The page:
However, if I have a specific space and someone wants to book it permanently, it obviously means I would have no space to offer for ad hoc care. For you, unless a childminder has deliberately chosen to not fill all their spaces (and I have met a few who do this), you run the risk of a place not being available.

All of my current mindees are part-time, and fit together really well to fill most of my week. In the past, I have had children attend for as little as only one afternoon a week, and it has always worked fine.

I hope that made sense (it does in my head smile).

mummyofalbert Mon 22-Jun-09 20:13:35

thanks TP that really helps, i've struggled pin down a meaning up to now. I'm realising that a childminder could be more the way to go with this.

I've stayed away from the idea because I thought nursery might give him more socialising (because of my work we are quite little home-bunnies!) but i'm changing my mind as he grows, he's pretty sociable without needing swarms of babies.

ThePrisoner Mon 22-Jun-09 20:31:39

I don't think you need "swarms of babies" for socialising anyway (great phrase!) - I know some parents don't like it, but I think having different age ranges for children to socialise with can actually be really beneficial.

mummyofalbert Mon 22-Jun-09 21:08:43

yes, DS really really responds to older babies, he has a tendency to crawl over the tiddlers as if they are invisible! (he's a big boy, I have to have eyes like a hawk...)

I read somewhere, can't for life of me remember where, that babies don't need lots of other babies the same age as them, because historically we would have grown up with just the extended family where the children are all completely different ages (although it was used to illustrate a model for not allowing baby to have any friends, which I think misses the point...hmm)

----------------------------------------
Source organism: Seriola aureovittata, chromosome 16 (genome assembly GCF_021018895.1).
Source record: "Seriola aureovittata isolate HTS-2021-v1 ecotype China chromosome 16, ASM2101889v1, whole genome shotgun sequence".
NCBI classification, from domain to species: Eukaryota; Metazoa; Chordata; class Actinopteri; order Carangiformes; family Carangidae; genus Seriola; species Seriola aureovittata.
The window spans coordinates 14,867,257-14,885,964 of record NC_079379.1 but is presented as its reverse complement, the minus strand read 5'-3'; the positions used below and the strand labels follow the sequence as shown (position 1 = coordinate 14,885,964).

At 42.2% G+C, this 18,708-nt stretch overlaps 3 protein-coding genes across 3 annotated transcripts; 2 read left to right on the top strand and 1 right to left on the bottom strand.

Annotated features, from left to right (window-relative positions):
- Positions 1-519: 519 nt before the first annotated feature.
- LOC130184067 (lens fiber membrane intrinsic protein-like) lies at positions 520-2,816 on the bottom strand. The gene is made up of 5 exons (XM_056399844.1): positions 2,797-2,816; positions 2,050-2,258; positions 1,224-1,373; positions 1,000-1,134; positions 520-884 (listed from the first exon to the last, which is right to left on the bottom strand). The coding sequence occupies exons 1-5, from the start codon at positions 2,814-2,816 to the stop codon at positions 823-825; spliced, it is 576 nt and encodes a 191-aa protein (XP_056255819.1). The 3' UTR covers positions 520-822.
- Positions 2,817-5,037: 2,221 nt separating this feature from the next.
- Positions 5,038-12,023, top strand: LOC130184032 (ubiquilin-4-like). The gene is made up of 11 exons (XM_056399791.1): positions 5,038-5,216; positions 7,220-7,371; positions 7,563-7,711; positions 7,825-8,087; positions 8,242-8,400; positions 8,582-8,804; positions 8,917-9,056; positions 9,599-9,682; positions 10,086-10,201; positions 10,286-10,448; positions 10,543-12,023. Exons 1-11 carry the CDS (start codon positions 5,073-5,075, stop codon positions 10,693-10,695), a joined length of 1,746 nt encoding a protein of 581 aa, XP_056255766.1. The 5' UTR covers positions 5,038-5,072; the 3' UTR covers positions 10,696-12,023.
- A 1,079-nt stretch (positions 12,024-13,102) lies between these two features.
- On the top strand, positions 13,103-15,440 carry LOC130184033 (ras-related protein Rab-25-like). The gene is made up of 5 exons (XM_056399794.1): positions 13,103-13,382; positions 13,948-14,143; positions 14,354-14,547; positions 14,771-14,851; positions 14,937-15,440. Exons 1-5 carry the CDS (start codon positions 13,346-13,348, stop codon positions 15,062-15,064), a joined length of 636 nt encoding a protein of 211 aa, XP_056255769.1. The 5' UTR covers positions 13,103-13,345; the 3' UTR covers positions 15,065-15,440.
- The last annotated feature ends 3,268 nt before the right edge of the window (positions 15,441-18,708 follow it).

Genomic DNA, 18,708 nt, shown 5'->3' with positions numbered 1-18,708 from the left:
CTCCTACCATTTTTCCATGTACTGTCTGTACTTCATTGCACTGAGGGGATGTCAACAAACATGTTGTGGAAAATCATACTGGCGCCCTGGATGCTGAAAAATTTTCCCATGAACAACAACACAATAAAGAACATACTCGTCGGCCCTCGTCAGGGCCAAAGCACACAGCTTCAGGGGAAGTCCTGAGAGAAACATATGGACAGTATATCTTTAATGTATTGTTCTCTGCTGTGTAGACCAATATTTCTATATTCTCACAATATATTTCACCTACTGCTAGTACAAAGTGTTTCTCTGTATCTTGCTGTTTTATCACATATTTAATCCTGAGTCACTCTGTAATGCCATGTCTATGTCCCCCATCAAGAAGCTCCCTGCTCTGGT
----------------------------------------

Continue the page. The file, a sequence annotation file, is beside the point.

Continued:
keresley Fri 26-Jun-09 19:35:34

My dh work from home on Thursday and Friday (whilst I work as a teacher). On these 2 days, we put our ds and dd in nursery from 9 - 12. This means he can have breakfast/play with dc before nursery and then when they get back from nursery, they have a 2 hour sleep. This gives him 5 solid hours of uninterupted work. He then makes up the rest of his hours in the evening.

smee Sat 27-Jun-09 14:49:03

I work freelance from home too, and when DS was teeny, we found a lovely student who was training in Child Psychology. She came to the house and played with DS, or took him to the park for a few hours three mornings a week. I paid her a reasonable hourly rate and it worked for her as college hours made finding p/t work tricky. As I was around most of the time, I didn't have to worry about what she was like, as I could mostly listen in! She's like a big sister to him now, and a friend for me too, so I'd really recommend it. Try advertising on Gum Tree and see what response you get.

Lizzylou Sat 27-Jun-09 14:51:59

I use a childminder, I work from home but do set days.
Some childminders will be more flexible, I often have extra hours/my other son goes during school holidays.
Some childminders charge for 1/2 a day or by the hour which may be more cost effective.